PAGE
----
The present invention also provides a method of producing molds thermally regulated by impingement. FIG. 8 is a flow diagram of the general process for producing molds of the present invention. The molds, including the support structure, the heating system, and the cooling system, are designed in a conventional manner using various available CAD packages. The CAD designs are used to prepare sacrificial models, for example through the use of stereolithography or wax thermal jet printing.
The mold insert, comprising support frame 3, active layer 4, and support structure 5 may all be manufactured by conventional techniques known in the art, for example investment casting, etc.
The heating system 11 is formed by electroplating the model of the heating system, comprising the heating nozzles 20 and manifold 14 as a single unit. After the model has been electroplated with an appropriate material, as nickel, to the desired thickness, preferably between 0.4-0.7 mm, the model is burned out leaving a hollow nickel structure.
An alternate embodiment of the present invention is illustrated at FIG. 9-FIG. 13. This embodiment of the present invention provides rapid and uniform heat removal from the molding surface by means of impingement with a fluid cooling medium. Impingement cooling is especially useful in the production of plastic articles having a deep cavity, such as that illustrated at 31 in FIG. 9. The mold of this embodiment, illustrated in FIG. 10 A-A and FIG. 10 B-B, comprises an insert 33 having a bottom plate 35 attached thereto. The insert 33 further comprises a cavity 60 defined by active layer 36 of uniform thickness, preferably about 7 mm. Active layer 36 has a working surface 37, which defines the dimensions and geometry of part 31, and a heat-exchange surface 41. The structural integrity required to withstand the hydrostatic injection forces is provided by support structure 40, formed by partition ribs 62. Partition ribs 62 in turn form compartments 38 and 39, displaced around the perimeter of active layer 36, and beneath active layer 36, respectively. Compartments 38 and 39 are connected by openings 42 in partitions ribs 62, and further to the exterior of insert 33 by way of discharge openings 43.
The impingement cooling system 45 preferably comprises vertical tubes 46 having spray nozzles 47 attached thereto. FIG. 11 illustrates the structure of tube 46 and spray nozzles 47 thereon. Each compartment 38 and 39 is provided with a vertical tube 46. The number and placement of nozzles 47 on tube 46 are determined based on the geometry of the individual compartments 38 and 39, the geometry of heat-exchange surface 41, and the cooling requirements of the molding process. Vertical tubes 46 are provided with a threaded end for connection to feed channels 49 disposed within bottom plate 35. Feed channels 49 supply vertical tubes 46 with high pressure water from an external source.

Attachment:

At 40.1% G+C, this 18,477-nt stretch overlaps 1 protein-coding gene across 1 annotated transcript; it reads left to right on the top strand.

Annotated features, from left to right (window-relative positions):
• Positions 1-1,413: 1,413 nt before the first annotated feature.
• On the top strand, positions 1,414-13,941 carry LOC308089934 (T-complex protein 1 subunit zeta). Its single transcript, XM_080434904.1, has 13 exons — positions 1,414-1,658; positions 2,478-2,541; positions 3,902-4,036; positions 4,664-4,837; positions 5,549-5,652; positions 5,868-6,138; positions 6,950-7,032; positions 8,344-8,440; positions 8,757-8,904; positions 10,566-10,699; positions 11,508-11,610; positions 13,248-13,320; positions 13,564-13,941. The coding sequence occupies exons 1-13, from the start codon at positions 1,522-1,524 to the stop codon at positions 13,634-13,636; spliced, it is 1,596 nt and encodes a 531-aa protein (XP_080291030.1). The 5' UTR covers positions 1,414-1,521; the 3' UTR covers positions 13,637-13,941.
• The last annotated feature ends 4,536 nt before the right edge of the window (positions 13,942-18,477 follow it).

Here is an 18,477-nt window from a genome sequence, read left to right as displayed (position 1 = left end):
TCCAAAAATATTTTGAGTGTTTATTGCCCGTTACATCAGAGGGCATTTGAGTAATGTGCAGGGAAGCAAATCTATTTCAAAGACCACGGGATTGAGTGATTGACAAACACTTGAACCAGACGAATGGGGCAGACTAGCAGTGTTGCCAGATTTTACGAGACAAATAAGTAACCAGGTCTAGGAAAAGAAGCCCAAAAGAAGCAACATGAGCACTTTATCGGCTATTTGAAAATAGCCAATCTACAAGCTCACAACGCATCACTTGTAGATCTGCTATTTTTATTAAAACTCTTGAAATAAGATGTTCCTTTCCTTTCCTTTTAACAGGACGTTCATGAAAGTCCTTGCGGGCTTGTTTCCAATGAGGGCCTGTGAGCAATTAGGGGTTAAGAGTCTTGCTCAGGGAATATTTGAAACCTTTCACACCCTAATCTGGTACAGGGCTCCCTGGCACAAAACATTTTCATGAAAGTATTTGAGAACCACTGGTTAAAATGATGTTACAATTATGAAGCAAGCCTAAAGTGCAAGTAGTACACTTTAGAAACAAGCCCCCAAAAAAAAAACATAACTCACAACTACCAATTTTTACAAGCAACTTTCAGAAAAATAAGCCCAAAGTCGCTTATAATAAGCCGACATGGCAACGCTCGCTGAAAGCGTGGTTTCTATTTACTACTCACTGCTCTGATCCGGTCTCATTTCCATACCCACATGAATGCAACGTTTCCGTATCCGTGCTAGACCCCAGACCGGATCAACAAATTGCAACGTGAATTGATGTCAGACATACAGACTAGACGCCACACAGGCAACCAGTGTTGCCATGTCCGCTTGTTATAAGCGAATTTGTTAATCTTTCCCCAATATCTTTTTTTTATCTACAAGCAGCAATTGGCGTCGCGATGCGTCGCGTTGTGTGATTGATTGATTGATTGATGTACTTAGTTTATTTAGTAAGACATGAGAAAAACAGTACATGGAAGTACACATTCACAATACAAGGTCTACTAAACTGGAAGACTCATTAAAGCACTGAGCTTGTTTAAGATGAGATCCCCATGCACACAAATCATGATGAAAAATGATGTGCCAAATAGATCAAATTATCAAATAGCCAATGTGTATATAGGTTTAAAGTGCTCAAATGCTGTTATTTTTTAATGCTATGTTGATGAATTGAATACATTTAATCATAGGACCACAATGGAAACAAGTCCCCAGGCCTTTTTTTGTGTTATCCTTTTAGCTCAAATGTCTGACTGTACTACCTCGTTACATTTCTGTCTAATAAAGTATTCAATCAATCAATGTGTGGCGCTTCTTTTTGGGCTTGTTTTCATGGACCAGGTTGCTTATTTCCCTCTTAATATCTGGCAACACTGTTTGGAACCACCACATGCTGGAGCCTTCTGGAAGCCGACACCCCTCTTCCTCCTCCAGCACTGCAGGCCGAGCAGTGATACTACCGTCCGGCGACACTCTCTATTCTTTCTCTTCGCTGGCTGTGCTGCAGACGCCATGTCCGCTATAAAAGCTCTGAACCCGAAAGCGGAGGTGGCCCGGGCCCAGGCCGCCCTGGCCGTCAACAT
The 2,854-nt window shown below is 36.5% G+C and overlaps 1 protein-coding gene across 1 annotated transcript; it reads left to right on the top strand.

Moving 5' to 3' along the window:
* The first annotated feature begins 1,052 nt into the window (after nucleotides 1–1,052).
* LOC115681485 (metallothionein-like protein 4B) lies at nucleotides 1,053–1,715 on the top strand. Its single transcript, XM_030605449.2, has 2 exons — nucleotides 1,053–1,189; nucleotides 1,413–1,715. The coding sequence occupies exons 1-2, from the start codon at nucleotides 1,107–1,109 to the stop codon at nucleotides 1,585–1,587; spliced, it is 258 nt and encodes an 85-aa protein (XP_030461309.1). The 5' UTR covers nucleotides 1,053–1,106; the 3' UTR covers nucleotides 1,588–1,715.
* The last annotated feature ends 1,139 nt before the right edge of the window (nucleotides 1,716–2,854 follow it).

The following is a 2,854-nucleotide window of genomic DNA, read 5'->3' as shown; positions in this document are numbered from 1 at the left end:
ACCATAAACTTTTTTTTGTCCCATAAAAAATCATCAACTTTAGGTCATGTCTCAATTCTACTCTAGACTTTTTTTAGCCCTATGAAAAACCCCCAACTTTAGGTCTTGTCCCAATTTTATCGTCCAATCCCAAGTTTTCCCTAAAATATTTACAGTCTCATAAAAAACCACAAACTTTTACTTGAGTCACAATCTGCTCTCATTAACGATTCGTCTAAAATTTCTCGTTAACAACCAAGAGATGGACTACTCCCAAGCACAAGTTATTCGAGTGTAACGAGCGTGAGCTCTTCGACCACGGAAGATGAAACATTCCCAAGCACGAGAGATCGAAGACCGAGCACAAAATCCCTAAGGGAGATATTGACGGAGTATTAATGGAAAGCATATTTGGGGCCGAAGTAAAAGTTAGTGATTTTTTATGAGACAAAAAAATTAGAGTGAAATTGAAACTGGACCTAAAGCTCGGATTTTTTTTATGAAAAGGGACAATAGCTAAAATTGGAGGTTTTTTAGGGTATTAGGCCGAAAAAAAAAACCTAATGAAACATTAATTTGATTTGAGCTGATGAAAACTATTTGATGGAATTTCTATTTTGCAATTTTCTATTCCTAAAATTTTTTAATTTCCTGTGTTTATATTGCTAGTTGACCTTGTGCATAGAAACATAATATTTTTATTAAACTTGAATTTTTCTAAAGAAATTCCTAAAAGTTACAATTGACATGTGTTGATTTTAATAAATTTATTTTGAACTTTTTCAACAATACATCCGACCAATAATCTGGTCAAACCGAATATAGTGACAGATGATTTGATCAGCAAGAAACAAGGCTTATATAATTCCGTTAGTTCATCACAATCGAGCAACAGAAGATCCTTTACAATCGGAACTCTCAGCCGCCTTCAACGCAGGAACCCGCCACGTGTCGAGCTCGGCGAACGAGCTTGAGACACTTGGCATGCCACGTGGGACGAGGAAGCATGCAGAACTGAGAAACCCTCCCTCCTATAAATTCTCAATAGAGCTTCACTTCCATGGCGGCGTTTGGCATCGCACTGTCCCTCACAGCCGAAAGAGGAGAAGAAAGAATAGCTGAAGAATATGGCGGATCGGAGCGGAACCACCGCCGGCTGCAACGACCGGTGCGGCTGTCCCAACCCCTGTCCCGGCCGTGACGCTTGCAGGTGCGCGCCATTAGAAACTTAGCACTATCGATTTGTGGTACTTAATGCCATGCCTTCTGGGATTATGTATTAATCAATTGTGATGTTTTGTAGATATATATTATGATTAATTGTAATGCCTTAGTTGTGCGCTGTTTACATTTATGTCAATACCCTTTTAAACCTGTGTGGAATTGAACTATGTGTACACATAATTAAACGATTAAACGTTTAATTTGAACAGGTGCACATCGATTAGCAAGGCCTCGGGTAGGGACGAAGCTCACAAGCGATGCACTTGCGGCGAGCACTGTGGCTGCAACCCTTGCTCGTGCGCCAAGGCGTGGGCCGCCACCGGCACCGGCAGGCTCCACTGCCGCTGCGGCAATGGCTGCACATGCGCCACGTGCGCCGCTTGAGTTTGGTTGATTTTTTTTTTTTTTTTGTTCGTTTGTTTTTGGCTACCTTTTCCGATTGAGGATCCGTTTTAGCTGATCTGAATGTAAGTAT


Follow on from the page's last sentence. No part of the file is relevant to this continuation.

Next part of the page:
FIG. 12 and FIG. 13 are exploded diagrams of insert 33 and bottom plate 35 with vertical tubes 46 attached thereto. As can be seen in FIG. 13, the location and height of vertical tubes 46 coincides with the location and depth of compartments 38 and 39. Further, as seen in FIG. 12, the location and number of feed channels 49 is dictated by the location of vertical tubes 46. Not shown, when assembled the bottom plate 35 is sealed to insert 33, as by a gasket or other appropriate means, to prevent leakage.
The design and construction of a corresponding core insert (not shown) differs in the necessary incorporation of ejection means. The ejection means typically comprises ejector pins situated in holes drilled through partition ribs and the bottom plate, wherein the pins are present in whatever number and location is required to remove the part from the core section. It is preferred that the ejector holes are sealed at the interface of the partition ribs and the bottom plate to eliminate leakage of cooling medium into the mold cavity.
During operation of the injection mold, a fluid cooling medium, such as high pressure water or air/water mist, preferably from a re-circulating chilled water system, is supplied to the feed channels in the bottom plate, and from there to the vertical tubes and the nozzles. The high pressure water is sprayed on the heat-exchange surface, thereby effecting a very efficient high rate of cooling. The discharge openings in the insert allow the water to continuously drain from the mold. In this way the compartments are always substantially empty of water, and therefore the impingement action of the nozzles is always present. Efficient cooling of the mold comes not only from the impingement action, but also from the uniform, and relatively small, thickness of the active layer. The uniform thickness of the active layer, as well as the uniform distribution of impingement nozzles, ensures uniform cooling. The cooling operation is made even more efficient in that heat transfer only has to be effected through a relatively small amount of mater, as compared with having to control the temperature of a large steel monolith.
The cooling process can be made more efficient by coordinating the spray of the nozzles with the cooling cycle. That is, the flow of water to the nozzles can be made intermittent, wherein the impingement action is only present during the cooling phases of the injection molding cycle. This coordinated cooling action can be accomplished through the use of valves, at the water source or in the mold itself, and an appropriate controller, as by computer control or by linking the valving to a process parameter such as the screw position. This intermittent cooling action may be especially useful in preventing freeze-off when molding thin walled articles.